4. Use atomic operations when updating per-atom properties.

  5. Use replicated per-thread data structures to accumulate data without conflicts and then use a reduction to combine those results into the data structures used by the regular style.

Option 5 was chosen for the OPENMP package because it would retain the performance for the case of a single thread and the code would be more maintainable. Option 1 would require extensive code changes, particularly to the neighbor list code; option 2 would have incurred a 2x or more performance penalty for the serial case; option 3 causes significant overhead and would enforce serialization of operations in inner loops and thus defeat the purpose of multi-threading; option 4 slows down the serial case although not quite as bad as option 2. The downside of option 5 is that the overhead of the reduction operations grows with the number of threads used, so there would be a crossover point where options 2 or 4 would result in faster executing. That is why option 2 for example is used in the GPU package because a GPU is a processor with a massive number of threads. However, since the MPI parallelization is generally more effective for typical MD systems, the expectation is that thread parallelism is only used for a smaller number of threads (2-8). At the time of its implementation, that number was equivalent to the number of CPU cores per CPU socket on high-end supercomputers.

Thus arrays like the force array are dimensioned to the number of atoms times the number of threads when enabling OpenMP support, and inside the compute functions a pointer to a different chunk is obtained by each thread. Similarly, accumulators like potential energy or virial are kept in per-thread instances of the ThrData class and then only reduced and stored in their global counterparts at the end of the force computation.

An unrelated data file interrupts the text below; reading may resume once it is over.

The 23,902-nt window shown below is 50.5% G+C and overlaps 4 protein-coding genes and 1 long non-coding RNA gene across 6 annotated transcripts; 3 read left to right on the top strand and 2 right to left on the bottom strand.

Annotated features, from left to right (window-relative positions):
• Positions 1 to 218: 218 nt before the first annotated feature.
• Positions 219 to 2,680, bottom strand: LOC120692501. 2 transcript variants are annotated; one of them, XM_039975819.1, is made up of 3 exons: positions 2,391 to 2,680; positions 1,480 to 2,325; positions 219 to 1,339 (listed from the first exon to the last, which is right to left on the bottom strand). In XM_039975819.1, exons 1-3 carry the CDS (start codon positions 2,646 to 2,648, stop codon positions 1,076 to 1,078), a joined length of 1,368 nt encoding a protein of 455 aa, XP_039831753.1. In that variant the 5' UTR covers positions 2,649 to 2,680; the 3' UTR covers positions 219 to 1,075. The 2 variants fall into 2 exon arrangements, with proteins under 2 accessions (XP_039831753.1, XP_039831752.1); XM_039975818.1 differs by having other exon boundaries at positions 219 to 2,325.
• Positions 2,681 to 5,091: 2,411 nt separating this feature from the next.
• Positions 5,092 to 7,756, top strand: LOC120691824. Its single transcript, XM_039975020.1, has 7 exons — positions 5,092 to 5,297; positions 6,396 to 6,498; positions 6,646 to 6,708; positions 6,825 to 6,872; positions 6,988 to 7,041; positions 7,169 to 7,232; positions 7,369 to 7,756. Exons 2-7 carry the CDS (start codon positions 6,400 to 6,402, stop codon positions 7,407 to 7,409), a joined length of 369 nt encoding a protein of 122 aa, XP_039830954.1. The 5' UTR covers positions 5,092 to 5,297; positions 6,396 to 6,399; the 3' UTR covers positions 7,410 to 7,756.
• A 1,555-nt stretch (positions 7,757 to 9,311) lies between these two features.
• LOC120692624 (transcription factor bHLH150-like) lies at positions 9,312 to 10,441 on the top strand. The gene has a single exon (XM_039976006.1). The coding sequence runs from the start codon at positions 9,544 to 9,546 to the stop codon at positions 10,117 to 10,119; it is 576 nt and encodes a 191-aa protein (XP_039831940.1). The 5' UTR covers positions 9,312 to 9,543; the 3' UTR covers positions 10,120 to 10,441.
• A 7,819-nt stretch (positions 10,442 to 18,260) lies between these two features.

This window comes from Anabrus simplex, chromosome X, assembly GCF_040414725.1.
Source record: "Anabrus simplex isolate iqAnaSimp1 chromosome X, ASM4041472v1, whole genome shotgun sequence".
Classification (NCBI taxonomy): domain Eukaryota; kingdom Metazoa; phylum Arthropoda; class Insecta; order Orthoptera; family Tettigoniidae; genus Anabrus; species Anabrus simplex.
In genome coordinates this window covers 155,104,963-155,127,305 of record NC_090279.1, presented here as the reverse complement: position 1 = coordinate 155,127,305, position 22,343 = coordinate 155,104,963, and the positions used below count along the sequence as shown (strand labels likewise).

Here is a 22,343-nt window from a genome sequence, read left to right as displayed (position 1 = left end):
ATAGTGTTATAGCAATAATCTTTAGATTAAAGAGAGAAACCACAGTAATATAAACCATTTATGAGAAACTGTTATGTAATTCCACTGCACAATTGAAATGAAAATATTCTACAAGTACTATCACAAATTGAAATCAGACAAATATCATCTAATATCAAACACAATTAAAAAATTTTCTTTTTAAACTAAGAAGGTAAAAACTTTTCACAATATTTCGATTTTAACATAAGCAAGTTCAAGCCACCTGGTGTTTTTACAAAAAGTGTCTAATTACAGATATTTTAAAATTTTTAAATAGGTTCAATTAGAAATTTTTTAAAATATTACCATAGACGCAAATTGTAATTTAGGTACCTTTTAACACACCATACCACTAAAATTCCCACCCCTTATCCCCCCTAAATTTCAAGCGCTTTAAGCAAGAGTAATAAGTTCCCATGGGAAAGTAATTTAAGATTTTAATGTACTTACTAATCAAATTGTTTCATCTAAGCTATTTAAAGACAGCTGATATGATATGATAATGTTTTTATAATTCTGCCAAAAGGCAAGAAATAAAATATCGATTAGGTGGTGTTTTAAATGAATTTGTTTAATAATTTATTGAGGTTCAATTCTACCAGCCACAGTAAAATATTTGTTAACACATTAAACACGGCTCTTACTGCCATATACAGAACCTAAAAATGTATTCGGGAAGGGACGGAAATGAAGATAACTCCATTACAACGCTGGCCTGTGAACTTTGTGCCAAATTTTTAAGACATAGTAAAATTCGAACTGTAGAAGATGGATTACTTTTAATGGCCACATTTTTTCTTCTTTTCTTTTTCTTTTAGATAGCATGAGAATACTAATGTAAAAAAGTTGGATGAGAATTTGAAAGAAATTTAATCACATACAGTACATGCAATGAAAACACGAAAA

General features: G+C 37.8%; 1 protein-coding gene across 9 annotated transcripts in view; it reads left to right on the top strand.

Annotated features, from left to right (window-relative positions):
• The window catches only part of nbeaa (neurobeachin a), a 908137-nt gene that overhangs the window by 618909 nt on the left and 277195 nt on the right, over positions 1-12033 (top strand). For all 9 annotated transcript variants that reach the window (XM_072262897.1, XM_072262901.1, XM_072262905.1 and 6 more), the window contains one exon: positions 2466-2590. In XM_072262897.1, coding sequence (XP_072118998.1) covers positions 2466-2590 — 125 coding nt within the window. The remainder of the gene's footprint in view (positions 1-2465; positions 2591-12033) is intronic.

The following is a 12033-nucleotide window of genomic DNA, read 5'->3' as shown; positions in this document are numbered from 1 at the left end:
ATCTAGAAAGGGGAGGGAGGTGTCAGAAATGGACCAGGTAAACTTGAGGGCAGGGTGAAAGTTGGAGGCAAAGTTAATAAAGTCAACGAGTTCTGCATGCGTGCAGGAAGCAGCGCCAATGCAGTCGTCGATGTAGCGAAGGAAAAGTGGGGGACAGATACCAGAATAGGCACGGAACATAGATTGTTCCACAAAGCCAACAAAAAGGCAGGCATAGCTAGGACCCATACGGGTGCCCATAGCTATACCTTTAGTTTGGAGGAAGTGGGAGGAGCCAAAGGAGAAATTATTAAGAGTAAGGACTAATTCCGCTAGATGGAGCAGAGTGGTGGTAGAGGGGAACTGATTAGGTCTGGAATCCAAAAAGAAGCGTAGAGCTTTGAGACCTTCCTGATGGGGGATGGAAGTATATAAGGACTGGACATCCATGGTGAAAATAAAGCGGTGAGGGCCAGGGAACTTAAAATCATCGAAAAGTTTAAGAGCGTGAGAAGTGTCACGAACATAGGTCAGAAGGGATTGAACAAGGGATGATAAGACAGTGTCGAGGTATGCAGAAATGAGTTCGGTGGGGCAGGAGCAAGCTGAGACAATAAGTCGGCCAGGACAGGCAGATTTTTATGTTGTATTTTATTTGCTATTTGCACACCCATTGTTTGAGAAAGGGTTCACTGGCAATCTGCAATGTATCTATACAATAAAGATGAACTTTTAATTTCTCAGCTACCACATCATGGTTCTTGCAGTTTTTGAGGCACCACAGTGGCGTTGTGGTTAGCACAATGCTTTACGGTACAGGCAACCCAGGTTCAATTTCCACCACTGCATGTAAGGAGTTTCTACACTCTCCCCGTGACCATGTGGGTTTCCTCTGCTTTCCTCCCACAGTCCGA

Loop scheduling

Multi-thread parallelization is applied by distributing (outer) loops statically across threads. Typically, this would be the loop over local atoms i when processing i,j pairs of atoms from a neighbor list. The design of the neighbor list code results in atoms having a similar number of neighbors for homogeneous systems and thus load imbalances across threads are not common and typically happen for systems where also the MPI parallelization would be unbalanced, which would typically have a more pronounced impact on the performance. This same loop scheduling scheme can also be applied to the reduction operations on per-atom data to try and reduce the overhead of the reduction operation.

Neighbor list parallelization

In addition to the parallelization of force computations, also the generation of the neighbor lists is parallelized. As explained previously, neighbor lists are built by looping over “owned” atoms and storing the neighbors in “pages”. In the OPENMP variants of the neighbor list code, each thread operates on a different chunk of “owned” atoms and allocates and fills its own set of pages with neighbor list data. This is achieved by each thread keeping its own instance of the MyPage page allocator class.